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|Title: ||A Pilot Survey to Assess the Vitamin A Status of Children Aged 6-72 months in the Ramu Region of Papua New Guinea|
|Authors: ||Verma, Nitin|
|Keywords: ||vitamin A;children;Papua New Guinea;vitamin A deficiency|
|Issue Date: ||2000|
|Publisher: ||University of Sydney. NT Clinical School, Flinders University|
|Abstract: ||Papua New Guinea has been classified by the World Health Organisation as an area where clinical vitamin A deficiency (VAD) exists. This is at variance with the experience of the local physicians who do not encounter classical VAD in clinical practice. This pilot study was carried out to resolve this contradiction, since many suggestions have been made to fortify foods with Vitamin A. If done in the absence of concrete data to back up this classification, it could take the focus away from the real problem as well as potentially create problems of Vitamin A toxicity. Therefore, answers from this study could have far reaching implications in a country such as PNG, which has high childhood mortality and limited financial and manpower resources. The objective of this study was to determine the vitamin A status and identify risk factors of VAD in children aged 6 months to 6 years in a rural area of Papua New Guinea. The survey was carried out in the Ramu region of Madang province. Households and children were randomly selected and standard questionnaires were used to collect information about diet, previous illnesses and night blindness. The weight and height of all children was recorded and an ocular and physical examination carried out by trained personnel. In addition, haemoglobin estimation and examination of blood films for malaria parasites was carried out in all the children. In a randomly selected number of children, estimations of serum retinol and other micronutrient levels were carried out. Results: A total of 609 children were enrolled in the study. Biochemical parameters were studied in 106 of them .The mean age of the children was 35 months. Possible night blindness was reported in 4 children. No xerophthalmia was seen. The prevalence of serum retinol levels ( 0.7 (mol/L (WHO suggested cut off values for subclinical VAD) was 10.3%. Anthropometric indicators indicated a high proportion of the children had stunting and wasting or both. Analysis of dietary patterns, maternal literacy, food availability and other surrogate indicators indicated that the population is at mild-moderate risk of developing VAD. In conclusion, no evidence of clinical vitamin A deficiency was found. Subclinical vitamin A deficiency seemed to occur in this population at a level of mild-moderate public health importance. Further studies need to be carried out to assess the situation in different areas in PNG before policy decisions can be made with regards to mass vitamin A supplementation.|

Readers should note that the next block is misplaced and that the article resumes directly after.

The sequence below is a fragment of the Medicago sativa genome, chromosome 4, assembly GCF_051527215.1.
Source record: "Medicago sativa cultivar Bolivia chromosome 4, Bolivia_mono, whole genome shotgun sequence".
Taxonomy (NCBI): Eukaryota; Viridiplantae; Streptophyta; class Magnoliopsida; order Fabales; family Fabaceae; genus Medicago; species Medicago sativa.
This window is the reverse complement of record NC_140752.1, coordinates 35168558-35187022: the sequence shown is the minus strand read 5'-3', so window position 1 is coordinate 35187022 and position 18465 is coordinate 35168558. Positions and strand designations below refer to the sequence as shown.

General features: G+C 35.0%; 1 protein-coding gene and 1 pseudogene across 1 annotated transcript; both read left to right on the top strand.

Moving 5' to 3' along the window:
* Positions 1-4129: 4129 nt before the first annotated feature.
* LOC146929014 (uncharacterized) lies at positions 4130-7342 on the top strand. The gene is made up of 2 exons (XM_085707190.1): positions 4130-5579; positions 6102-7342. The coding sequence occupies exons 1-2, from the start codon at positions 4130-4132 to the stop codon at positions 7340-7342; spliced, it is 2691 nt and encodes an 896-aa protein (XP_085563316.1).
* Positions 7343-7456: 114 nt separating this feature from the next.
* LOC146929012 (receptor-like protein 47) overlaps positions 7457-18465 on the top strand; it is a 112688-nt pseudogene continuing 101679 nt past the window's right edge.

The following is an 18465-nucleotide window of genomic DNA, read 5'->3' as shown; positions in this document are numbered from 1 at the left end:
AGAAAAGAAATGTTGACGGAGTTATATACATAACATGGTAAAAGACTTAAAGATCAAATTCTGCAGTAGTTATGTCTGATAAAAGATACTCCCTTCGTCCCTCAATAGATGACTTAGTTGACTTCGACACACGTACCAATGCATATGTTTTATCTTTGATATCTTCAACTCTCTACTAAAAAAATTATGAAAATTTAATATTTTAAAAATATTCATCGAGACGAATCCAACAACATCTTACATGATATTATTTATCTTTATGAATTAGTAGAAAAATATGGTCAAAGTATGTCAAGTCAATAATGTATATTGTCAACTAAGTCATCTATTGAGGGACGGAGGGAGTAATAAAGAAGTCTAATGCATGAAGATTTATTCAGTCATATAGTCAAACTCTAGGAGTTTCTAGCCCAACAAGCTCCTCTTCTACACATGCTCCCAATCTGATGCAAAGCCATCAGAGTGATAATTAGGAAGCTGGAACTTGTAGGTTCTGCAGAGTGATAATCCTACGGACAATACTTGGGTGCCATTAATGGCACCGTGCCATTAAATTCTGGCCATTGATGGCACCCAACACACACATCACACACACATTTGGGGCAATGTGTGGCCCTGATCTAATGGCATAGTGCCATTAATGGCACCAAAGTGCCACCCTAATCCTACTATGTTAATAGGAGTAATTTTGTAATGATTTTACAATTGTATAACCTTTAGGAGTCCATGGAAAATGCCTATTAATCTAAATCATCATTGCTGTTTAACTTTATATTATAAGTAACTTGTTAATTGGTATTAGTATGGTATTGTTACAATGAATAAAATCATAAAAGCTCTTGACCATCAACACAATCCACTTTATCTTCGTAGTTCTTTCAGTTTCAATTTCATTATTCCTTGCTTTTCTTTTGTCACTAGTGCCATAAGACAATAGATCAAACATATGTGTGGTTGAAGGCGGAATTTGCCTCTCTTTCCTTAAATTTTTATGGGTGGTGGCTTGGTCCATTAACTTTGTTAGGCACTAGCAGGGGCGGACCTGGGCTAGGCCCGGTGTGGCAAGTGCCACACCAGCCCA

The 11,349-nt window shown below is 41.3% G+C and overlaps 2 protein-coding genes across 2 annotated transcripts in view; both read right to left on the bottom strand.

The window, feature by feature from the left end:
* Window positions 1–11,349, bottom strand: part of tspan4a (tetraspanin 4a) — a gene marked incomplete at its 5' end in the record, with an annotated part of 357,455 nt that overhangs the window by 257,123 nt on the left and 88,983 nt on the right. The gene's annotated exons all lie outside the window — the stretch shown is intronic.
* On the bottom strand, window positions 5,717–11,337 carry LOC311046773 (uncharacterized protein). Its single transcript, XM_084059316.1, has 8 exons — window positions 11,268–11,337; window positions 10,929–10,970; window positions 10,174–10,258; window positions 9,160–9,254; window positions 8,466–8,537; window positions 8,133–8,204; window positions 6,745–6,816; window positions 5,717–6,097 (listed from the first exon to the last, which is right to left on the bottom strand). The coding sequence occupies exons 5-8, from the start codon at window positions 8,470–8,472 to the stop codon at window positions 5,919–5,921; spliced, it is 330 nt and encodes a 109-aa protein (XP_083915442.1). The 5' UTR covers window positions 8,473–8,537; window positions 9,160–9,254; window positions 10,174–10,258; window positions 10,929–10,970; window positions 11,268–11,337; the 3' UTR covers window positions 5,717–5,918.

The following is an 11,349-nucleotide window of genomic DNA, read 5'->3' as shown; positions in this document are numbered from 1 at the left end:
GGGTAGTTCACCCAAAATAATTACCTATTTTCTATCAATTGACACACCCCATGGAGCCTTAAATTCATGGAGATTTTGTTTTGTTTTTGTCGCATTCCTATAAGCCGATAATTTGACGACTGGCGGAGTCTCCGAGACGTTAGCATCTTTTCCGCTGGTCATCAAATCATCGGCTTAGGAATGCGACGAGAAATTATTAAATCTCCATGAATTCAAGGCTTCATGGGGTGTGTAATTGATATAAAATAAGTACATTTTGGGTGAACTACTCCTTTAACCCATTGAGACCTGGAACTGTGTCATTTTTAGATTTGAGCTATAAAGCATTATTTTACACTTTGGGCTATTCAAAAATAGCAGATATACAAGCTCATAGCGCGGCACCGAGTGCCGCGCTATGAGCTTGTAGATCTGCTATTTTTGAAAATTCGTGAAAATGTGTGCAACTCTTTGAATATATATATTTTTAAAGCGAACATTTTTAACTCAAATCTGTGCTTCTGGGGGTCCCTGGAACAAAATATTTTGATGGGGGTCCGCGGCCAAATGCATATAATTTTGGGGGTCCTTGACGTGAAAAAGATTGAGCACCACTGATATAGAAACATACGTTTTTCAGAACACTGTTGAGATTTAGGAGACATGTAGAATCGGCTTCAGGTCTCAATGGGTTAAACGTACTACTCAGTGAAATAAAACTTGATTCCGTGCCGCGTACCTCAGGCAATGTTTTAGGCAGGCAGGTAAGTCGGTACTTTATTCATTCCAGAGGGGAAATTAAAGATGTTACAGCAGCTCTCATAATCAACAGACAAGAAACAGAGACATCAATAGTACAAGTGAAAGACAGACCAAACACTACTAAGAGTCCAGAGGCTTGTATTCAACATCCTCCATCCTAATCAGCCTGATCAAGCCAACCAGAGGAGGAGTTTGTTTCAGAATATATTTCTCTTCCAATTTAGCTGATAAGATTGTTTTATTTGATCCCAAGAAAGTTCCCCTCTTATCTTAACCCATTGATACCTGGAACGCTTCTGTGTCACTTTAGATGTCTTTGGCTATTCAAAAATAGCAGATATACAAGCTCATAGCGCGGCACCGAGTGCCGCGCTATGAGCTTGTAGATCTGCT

|Rights and Permissions: ||Copyright Verma, Nitin;http://www.library.usyd.edu.au/copyright.html|
|Appears in Collections:||Sydney Digital Theses (Open Access)|
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